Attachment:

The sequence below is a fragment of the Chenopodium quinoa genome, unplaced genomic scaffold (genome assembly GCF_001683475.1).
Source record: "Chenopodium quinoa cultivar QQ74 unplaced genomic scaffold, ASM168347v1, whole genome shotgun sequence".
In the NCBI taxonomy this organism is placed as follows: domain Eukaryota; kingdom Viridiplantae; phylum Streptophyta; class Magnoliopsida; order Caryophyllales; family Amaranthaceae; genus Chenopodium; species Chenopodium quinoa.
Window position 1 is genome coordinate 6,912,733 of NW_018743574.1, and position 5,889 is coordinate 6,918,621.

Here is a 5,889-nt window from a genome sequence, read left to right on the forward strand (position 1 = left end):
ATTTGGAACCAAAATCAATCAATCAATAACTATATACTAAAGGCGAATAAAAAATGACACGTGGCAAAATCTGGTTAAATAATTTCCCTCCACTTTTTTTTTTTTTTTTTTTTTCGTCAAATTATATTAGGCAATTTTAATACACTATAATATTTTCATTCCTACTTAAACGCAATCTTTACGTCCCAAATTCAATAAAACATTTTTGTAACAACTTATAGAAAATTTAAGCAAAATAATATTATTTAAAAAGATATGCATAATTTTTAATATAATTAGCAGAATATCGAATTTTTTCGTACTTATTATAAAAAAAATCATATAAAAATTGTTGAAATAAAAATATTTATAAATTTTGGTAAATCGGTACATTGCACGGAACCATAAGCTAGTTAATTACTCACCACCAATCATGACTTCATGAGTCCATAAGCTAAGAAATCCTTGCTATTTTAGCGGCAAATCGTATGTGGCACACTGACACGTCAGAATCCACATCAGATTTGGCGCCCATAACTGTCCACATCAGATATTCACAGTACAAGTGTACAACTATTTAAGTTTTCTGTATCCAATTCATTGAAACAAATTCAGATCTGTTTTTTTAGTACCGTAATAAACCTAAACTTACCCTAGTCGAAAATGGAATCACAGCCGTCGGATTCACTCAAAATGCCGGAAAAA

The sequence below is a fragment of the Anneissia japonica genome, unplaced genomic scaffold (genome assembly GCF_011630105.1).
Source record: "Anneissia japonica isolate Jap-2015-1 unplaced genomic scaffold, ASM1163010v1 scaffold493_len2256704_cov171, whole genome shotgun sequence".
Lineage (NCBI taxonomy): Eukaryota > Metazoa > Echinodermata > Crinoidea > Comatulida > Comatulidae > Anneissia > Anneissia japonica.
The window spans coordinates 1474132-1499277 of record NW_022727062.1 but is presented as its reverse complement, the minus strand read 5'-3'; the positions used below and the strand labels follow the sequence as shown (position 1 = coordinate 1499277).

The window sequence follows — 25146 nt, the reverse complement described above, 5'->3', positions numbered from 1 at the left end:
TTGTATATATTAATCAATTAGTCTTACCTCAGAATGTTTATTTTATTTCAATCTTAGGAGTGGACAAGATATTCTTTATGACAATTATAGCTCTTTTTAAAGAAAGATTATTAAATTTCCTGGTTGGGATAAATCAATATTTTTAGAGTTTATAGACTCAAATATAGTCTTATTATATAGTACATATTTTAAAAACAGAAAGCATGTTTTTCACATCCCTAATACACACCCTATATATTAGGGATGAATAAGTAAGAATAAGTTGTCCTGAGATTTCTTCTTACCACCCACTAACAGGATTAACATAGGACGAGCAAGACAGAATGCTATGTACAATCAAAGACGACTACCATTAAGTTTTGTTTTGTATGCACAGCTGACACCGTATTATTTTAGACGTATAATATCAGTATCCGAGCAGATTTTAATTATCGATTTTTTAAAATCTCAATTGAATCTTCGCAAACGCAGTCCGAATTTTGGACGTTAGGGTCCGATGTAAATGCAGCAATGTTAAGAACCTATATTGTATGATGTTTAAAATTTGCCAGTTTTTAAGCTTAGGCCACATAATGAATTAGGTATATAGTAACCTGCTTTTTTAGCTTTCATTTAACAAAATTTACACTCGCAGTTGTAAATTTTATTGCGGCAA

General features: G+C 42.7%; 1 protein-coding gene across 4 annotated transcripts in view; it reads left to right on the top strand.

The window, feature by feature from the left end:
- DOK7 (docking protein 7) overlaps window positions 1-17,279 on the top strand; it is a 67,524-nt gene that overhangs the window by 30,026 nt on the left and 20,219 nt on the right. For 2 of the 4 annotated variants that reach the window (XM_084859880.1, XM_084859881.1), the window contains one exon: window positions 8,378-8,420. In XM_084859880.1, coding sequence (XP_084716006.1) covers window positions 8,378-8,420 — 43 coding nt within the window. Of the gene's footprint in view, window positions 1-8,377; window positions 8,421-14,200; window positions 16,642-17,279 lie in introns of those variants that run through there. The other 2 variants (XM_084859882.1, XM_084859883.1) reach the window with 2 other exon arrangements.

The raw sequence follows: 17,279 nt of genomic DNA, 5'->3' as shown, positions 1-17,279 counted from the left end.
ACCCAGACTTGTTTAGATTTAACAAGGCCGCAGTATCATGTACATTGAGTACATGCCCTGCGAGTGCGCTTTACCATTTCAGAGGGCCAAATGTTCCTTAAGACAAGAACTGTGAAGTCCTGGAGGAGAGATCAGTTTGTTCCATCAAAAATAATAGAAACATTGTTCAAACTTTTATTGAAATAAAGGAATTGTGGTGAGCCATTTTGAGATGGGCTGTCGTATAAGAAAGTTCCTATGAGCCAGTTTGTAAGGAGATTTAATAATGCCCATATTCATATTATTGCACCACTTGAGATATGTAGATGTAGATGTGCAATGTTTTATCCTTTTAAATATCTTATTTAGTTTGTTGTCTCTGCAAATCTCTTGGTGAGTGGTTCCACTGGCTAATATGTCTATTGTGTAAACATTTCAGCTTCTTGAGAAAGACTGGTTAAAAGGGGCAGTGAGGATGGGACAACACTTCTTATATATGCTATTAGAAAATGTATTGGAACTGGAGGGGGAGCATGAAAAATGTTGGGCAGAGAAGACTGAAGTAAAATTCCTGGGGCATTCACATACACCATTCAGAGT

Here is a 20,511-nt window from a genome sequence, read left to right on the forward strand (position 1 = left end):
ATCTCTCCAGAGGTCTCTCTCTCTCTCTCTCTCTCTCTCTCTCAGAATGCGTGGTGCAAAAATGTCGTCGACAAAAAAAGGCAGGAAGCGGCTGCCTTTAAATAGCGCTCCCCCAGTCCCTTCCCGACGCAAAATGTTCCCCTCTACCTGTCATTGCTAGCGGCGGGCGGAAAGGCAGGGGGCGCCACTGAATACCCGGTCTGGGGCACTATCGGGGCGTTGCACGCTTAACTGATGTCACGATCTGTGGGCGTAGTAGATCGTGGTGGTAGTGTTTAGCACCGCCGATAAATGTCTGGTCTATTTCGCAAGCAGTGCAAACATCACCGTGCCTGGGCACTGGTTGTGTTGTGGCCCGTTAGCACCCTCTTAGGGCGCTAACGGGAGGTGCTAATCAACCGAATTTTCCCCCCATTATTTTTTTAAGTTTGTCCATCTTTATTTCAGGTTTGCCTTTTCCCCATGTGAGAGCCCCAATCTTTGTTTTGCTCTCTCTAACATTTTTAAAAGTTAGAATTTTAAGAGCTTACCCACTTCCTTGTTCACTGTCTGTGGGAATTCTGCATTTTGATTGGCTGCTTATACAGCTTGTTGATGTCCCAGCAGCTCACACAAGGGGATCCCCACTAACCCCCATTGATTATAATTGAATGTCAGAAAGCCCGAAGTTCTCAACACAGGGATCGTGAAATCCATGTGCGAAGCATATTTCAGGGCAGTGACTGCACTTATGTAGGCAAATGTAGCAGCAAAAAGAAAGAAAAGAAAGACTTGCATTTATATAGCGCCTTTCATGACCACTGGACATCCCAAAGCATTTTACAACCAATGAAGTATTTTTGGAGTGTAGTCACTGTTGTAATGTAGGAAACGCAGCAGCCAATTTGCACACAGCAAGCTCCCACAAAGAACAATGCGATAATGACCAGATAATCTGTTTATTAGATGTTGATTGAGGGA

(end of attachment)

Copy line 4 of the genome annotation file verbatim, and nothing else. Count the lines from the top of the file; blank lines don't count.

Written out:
Window position 1 is genome coordinate 6,912,733 of NW_018743574.1, and position 5,889 is coordinate 6,918,621.